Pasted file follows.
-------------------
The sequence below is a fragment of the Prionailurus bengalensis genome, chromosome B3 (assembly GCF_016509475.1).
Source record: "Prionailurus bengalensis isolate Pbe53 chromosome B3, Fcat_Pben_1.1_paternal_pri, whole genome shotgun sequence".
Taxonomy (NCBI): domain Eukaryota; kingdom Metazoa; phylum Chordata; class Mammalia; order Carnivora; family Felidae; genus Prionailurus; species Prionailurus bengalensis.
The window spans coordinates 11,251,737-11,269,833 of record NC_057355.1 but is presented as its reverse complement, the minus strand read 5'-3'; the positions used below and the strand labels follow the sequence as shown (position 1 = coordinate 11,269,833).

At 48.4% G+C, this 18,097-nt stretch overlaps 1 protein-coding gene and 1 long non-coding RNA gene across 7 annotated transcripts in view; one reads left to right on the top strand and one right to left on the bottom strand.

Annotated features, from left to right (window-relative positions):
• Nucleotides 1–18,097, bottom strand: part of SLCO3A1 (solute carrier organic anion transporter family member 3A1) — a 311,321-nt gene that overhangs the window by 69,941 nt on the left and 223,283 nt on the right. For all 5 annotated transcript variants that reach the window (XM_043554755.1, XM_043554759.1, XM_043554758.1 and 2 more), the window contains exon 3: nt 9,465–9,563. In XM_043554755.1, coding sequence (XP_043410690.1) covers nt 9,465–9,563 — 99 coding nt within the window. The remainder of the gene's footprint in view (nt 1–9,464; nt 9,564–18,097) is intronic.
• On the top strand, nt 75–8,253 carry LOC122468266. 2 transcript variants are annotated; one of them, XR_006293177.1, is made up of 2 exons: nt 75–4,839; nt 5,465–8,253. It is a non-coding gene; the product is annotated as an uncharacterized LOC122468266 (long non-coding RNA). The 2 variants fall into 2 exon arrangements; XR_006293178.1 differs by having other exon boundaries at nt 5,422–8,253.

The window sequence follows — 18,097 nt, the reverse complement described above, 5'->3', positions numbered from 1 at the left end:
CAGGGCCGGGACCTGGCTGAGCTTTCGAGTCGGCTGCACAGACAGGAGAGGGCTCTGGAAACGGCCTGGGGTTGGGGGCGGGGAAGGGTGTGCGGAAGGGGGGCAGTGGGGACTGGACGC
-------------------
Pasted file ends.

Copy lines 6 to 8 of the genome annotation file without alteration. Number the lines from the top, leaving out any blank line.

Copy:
Annotated features, from left to right (window-relative positions):
• Nucleotides 1–18,097, bottom strand: part of SLCO3A1 (solute carrier organic anion transporter family member 3A1) — a 311,321-nt gene that overhangs the window by 69,941 nt on the left and 223,283 nt on the right. For all 5 annotated transcript variants that reach the window (XM_043554755.1, XM_043554759.1, XM_043554758.1 and 2 more), the window contains exon 3: nt 9,465–9,563. In XM_043554755.1, coding sequence (XP_043410690.1) covers nt 9,465–9,563 — 99 coding nt within the window. The remainder of the gene's footprint in view (nt 1–9,464; nt 9,564–18,097) is intronic.
• On the top strand, nt 75–8,253 carry LOC122468266. 2 transcript variants are annotated; one of them, XR_006293177.1, is made up of 2 exons: nt 75–4,839; nt 5,465–8,253. It is a non-coding gene; the product is annotated as an uncharacterized LOC122468266 (long non-coding RNA). The 2 variants fall into 2 exon arrangements; XR_006293178.1 differs by having other exon boundaries at nt 5,422–8,253.